[22:52] Dom: Absolutely. I’ve been for a while working in the fundraising space and have a lot of experience in building grassroots donor communities. So I know, especially for folks in the (c)(4) space like we are, especially for issue advocacy organizations, it is really critical to have those small-dollar–I don’t even want to call them small-dollar. Because for so many people $25, $10, is a lot of money. So it’s about the financial infrastructure of our organization, but it’s also about building up support and buy-in from people on these issues. So someone giving us $10 a month, while to the average person that may not seem like a lot, that’s benefiting our organization, but it’s also bringing someone into our cause. It’s also giving us an opportunity for us to engage with them, hear their story, get them involved in our work, and get them mobilized on the ground. So it’s the financial piece, but even more so, it shows that there’s support behind the movement. It shows that there’s support behind the issues.

I’ve used ActBlue for a long time now, so for me, it made perfect sense for us to utilize ActBlue as a platform to bring in that community. For us, it really is about building a movement. There are really fantastic institutional funders, really fantastic larger-dollar donors. But for us, in building this new movement in the South, it is critical that we get people engaged. And that doesn’t just mean we send some emails and ask them for money. That means we talk to them about why this work is important. We educate them on the issue. We get that buy-in so that once we get them in on the cause, then we can circle back around and say, “How can we get your support? Whatever you can give, if it’s a recurring donation, if it’s a one-time donation, helps us advance this work.” So it’s critical for us to be able to build that community and that grassroots support.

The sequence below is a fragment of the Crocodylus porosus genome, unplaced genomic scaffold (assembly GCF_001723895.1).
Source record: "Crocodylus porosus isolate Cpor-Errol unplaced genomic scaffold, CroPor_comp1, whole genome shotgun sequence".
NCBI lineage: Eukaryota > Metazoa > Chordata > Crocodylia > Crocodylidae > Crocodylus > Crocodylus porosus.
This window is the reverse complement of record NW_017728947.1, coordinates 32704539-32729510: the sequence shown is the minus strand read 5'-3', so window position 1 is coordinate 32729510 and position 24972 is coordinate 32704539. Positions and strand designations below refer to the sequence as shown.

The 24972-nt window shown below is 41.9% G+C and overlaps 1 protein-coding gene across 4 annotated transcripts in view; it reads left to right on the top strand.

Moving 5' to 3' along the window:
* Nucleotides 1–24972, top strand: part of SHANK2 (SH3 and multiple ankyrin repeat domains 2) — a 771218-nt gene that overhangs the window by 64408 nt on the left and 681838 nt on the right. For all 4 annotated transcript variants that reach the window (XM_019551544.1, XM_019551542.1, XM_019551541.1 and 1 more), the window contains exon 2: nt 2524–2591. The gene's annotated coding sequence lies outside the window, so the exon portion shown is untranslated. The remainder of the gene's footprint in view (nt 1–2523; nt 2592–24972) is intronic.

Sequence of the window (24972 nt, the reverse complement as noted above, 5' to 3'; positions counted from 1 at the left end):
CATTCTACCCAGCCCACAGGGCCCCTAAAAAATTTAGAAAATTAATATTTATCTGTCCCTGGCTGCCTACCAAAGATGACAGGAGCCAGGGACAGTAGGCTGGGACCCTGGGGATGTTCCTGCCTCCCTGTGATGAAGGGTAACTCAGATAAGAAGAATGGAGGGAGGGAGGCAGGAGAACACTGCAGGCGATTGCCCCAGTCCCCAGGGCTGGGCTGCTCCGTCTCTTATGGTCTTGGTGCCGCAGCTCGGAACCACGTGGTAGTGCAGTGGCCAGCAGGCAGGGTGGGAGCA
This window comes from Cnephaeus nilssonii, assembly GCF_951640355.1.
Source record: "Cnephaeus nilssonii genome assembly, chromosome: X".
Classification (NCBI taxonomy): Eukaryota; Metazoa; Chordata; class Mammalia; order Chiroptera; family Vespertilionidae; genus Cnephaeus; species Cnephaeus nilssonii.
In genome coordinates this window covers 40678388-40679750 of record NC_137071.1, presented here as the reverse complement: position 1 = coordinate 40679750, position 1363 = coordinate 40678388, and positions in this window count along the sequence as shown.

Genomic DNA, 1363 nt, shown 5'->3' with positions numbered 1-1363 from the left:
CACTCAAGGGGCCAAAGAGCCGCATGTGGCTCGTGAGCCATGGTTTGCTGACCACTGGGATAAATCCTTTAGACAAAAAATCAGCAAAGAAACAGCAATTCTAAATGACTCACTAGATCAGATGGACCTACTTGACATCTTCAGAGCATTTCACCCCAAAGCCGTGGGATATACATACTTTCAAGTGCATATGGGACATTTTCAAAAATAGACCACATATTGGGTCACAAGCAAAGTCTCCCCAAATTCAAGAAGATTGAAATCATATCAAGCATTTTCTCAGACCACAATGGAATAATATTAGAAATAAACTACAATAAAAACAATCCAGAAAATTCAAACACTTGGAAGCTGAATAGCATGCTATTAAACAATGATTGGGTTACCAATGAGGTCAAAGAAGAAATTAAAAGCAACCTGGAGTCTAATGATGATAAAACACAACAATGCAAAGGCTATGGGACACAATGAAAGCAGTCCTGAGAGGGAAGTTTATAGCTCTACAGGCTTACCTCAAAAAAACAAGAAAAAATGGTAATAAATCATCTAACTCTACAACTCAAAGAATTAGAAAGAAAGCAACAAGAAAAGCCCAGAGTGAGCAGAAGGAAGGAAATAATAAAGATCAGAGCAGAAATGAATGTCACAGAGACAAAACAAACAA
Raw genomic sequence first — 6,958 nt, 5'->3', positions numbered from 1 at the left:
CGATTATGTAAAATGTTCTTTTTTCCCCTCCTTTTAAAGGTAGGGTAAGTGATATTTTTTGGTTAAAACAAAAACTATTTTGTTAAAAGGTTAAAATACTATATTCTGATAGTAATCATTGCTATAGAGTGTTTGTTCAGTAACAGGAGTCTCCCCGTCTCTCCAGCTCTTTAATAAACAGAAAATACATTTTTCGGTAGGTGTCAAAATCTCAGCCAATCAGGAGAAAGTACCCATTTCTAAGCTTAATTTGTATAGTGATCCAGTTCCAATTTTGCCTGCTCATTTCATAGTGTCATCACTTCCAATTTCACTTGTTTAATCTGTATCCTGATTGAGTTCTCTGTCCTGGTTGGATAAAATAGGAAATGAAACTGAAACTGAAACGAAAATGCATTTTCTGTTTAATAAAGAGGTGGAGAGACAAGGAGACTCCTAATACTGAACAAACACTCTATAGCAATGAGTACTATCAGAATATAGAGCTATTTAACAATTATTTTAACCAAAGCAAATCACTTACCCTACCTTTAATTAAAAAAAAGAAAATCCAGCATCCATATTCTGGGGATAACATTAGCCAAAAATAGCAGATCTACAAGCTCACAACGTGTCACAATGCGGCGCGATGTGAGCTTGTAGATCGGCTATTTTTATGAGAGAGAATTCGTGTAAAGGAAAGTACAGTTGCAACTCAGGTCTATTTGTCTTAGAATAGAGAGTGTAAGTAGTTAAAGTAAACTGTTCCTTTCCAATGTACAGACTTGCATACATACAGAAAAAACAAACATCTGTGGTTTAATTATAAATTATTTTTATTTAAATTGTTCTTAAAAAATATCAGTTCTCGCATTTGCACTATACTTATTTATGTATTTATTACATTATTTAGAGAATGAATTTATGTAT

[25:26] Ebony: Love it. Here at ActBlue, we’re all about grassroots support in uplifting these organizations. Because oftentimes people don’t know all of the work that’s going on. That there’s not just one thing, or the thing that’s leading the news headlines; that there’s so much work to be done. I think oftentimes too, people are looking for a way to make a difference and an impact. And I think your organization is an amazing one to support.

Looking ahead, I want to hear about the future. What are the goals and aspirations of New Disabled South Rising? Obviously, you all have been doing this for a minute, but I know that the journey is probably a little long. So how can individuals, listeners, and communities support and get involved with your organization? I’ll go to Kehsi Iman for that.